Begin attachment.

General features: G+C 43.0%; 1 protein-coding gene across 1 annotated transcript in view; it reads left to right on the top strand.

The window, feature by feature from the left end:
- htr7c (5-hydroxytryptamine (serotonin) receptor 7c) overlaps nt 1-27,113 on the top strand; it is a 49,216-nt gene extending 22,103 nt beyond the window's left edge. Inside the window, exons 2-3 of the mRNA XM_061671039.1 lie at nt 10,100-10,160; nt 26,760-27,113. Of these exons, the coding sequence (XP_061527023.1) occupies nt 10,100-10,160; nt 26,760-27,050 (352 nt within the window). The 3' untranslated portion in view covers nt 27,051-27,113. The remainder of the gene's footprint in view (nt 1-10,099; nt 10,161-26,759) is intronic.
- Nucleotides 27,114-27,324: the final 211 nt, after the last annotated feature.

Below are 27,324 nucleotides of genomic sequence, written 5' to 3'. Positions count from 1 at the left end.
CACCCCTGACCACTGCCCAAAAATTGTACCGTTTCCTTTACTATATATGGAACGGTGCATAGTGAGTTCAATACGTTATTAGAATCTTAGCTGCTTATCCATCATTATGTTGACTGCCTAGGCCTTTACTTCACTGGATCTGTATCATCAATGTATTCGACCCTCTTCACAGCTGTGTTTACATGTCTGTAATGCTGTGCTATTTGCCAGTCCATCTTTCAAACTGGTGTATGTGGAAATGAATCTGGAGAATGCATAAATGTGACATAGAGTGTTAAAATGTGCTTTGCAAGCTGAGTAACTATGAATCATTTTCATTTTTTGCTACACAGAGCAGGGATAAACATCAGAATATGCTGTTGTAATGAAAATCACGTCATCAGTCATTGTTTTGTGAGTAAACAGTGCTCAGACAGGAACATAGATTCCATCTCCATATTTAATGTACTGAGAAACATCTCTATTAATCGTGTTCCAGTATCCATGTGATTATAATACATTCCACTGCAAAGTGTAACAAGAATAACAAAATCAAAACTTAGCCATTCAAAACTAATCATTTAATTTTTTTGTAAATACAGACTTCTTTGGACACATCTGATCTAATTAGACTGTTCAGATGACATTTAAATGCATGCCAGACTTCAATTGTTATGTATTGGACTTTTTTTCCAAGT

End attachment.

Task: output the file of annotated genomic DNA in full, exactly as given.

General features: G+C 43.0%; 1 protein-coding gene across 1 annotated transcript in view; it reads left to right on the top strand.

The window, feature by feature from the left end:
- htr7c (5-hydroxytryptamine (serotonin) receptor 7c) overlaps nt 1-27,113 on the top strand; it is a 49,216-nt gene extending 22,103 nt beyond the window's left edge. Inside the window, exons 2-3 of the mRNA XM_061671039.1 lie at nt 10,100-10,160; nt 26,760-27,113. Of these exons, the coding sequence (XP_061527023.1) occupies nt 10,100-10,160; nt 26,760-27,050 (352 nt within the window). The 3' untranslated portion in view covers nt 27,051-27,113. The remainder of the gene's footprint in view (nt 1-10,099; nt 10,161-26,759) is intronic.
- Nucleotides 27,114-27,324: the final 211 nt, after the last annotated feature.

Below are 27,324 nucleotides of genomic sequence, written 5' to 3'. Positions count from 1 at the left end.
CACCCCTGACCACTGCCCAAAAATTGTACCGTTTCCTTTACTATATATGGAACGGTGCATAGTGAGTTCAATACGTTATTAGAATCTTAGCTGCTTATCCATCATTATGTTGACTGCCTAGGCCTTTACTTCACTGGATCTGTATCATCAATGTATTCGACCCTCTTCACAGCTGTGTTTACATGTCTGTAATGCTGTGCTATTTGCCAGTCCATCTTTCAAACTGGTGTATGTGGAAATGAATCTGGAGAATGCATAAATGTGACATAGAGTGTTAAAATGTGCTTTGCAAGCTGAGTAACTATGAATCATTTTCATTTTTTGCTACACAGAGCAGGGATAAACATCAGAATATGCTGTTGTAATGAAAATCACGTCATCAGTCATTGTTTTGTGAGTAAACAGTGCTCAGACAGGAACATAGATTCCATCTCCATATTTAATGTACTGAGAAACATCTCTATTAATCGTGTTCCAGTATCCATGTGATTATAATACATTCCACTGCAAAGTGTAACAAGAATAACAAAATCAAAACTTAGCCATTCAAAACTAATCATTTAATTTTTTTGTAAATACAGACTTCTTTGGACACATCTGATCTAATTAGACTGTTCAGATGACATTTAAATGCATGCCAGACTTCAATTGTTATGTATTGGACTTTTTTTCCAAGT